February 29, 2024

Machine Learning for Ecology Research Group Updates February 2024

The Machine Learning for Ecology Research group was involved in preparing and delivering a new course as part of the AI for Science AIMS South Africa’s Master’s degree. The course aimed at equipping the students with machine learning skills for bioacoustics, animal pose estimation, and bio-logging. Dr Dufourq covered machine learning for bioacoustics, which ranged from various mathematical concepts to advanced neural networks applied to animal sounds. Mr Van den Berg covered animal pose estimation and taught the students how to develop neural networks to detect posture key points from videos of the endangered African penguin. Dr Jeantet covered advanced neural networks to detect animal behaviours from accelerometry data obtained from bio-logging devices attached to sea turtles. After this course, the students would have worked with a lot of real-world data and problems, and are now ready to help with wildlife monitoring, and help our planet.

The students developed custom autonomous recording unit hardware and deployed their devices at the Intaka Island Nature Reserve, in Cape Town. The students created an open-source dataset consisting of 5 hours of manually verified audio soundscape data. Thereafter, they trained neural networks to detect the vocalisations of birds within the reserve.

Dr Sarab Sethi, who leads the Ecosystem Sensing Group at Imperial College London, presented a seminar titled “Fully autonomous eco-acoustic monitoring”. Dr Sethi visited the Machine Learning for Ecology Research group as part of an Imperial-AIMS Connect Partnership Fund where they will jointly collaborate on various on-going and new research projects.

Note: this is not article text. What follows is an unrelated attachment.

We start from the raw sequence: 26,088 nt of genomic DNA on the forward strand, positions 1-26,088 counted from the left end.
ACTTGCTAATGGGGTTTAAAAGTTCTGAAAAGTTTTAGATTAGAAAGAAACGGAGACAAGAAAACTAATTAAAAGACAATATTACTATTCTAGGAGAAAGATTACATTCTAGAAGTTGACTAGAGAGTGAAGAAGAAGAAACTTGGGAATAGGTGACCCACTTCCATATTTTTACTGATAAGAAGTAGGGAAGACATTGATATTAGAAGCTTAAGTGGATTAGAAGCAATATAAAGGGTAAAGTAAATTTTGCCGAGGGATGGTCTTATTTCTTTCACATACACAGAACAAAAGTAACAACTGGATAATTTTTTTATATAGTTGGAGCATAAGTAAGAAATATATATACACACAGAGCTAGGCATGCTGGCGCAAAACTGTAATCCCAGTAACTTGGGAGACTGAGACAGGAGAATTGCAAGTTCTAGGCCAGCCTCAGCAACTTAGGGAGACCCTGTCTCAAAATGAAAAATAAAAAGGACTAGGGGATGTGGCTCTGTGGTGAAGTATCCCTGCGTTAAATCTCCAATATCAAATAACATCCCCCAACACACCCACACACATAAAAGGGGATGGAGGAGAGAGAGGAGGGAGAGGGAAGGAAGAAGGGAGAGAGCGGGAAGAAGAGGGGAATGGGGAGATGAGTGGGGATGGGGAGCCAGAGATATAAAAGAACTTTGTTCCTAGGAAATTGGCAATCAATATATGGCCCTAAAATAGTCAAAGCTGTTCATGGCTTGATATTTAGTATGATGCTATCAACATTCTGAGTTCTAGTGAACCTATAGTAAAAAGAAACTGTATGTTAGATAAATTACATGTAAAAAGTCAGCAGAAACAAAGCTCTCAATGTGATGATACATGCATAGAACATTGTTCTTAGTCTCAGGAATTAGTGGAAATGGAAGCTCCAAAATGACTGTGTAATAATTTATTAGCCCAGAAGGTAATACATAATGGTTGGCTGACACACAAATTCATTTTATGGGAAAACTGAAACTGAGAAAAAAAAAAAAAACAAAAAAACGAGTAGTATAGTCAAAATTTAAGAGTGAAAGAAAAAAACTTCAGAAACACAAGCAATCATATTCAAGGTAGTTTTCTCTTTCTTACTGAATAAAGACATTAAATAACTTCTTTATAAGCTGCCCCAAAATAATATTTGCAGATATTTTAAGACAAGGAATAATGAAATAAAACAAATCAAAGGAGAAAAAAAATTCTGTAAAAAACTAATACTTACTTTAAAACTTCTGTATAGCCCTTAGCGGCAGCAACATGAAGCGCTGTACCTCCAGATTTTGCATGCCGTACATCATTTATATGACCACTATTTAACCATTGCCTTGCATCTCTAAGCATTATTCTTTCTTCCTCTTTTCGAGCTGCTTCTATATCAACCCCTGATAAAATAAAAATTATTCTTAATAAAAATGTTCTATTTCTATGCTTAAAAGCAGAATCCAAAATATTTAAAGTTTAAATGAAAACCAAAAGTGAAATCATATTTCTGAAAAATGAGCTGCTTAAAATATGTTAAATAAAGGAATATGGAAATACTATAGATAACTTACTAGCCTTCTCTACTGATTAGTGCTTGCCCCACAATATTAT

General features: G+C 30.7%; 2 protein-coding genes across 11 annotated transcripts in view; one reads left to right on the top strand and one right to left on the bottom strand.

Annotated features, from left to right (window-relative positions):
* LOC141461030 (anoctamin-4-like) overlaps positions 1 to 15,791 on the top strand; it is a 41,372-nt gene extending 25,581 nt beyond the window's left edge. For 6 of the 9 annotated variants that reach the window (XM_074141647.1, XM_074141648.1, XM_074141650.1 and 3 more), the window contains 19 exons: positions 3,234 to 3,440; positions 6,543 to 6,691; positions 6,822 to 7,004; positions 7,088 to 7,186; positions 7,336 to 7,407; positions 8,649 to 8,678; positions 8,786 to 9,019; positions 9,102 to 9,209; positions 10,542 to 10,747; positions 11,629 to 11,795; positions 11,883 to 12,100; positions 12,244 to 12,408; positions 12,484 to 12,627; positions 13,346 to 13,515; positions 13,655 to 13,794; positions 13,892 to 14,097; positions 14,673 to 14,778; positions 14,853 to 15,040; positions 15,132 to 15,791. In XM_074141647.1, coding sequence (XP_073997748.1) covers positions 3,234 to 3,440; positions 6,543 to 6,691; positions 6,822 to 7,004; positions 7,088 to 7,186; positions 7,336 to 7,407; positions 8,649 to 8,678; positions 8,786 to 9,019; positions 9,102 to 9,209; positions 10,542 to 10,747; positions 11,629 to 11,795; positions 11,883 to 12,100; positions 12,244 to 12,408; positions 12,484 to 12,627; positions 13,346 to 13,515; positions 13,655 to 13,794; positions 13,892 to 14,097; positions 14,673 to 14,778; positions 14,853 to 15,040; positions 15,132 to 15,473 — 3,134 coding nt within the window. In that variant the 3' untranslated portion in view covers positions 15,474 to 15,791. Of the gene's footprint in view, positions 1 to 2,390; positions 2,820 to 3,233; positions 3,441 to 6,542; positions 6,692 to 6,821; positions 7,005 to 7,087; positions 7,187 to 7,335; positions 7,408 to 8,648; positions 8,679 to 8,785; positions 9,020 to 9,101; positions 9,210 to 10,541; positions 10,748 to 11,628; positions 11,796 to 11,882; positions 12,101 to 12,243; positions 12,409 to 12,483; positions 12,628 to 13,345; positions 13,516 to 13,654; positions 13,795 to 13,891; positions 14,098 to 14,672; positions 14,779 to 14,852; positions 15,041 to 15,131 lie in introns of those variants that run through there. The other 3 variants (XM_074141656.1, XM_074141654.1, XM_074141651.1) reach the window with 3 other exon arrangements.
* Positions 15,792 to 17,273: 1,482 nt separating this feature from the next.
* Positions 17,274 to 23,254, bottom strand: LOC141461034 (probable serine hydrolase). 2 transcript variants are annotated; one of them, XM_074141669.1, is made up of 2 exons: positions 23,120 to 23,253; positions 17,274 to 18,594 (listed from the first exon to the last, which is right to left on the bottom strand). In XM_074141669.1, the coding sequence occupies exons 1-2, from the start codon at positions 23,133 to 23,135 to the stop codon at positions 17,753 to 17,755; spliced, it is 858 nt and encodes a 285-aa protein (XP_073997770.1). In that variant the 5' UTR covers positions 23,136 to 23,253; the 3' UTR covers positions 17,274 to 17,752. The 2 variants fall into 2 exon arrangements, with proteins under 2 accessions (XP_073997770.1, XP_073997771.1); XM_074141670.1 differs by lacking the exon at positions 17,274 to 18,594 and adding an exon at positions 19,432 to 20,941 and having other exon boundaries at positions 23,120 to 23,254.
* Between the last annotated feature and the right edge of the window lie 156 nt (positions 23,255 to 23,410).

Dr Dufourq was appointed as an Associate Editor for the Ecological Informatics journal. Two students within the group, Mr Dean Blackburn and Mr Donovan Broughton have successfully completed their M.Eng research projects, both with distinctions. 

Dr Jeantet is a co-author on a new article in Biological Conservation titled “Demography of endangered juvenile green turtles in face of environmental changes: 10 years of capture-mark-recapture efforts in Martinique”. She actively participated in all the capture-mark-recapture campaigns between 2018 and 2021 as part of her Ph.D. research. These campaigns involved intensive fieldwork lasting a week, aimed at surveying the population of immature green turtles in the bays of Martinique; Anses d’Arlet, French Caribbean Islands, helped by a team of skilled freedivers to capture the turtles. Once captured, they identified them using Passive Integrated Transponder, assessed their physical condition and health status, and then released them back into their natural habitat. These findings suggest that the degradation of native seagrass habitats due to factors such as boat anchoring, pollution, and the proliferation of invasive species could jeopardise the ability of Martinique’s feeding grounds to support the complete development phase of green turtles.

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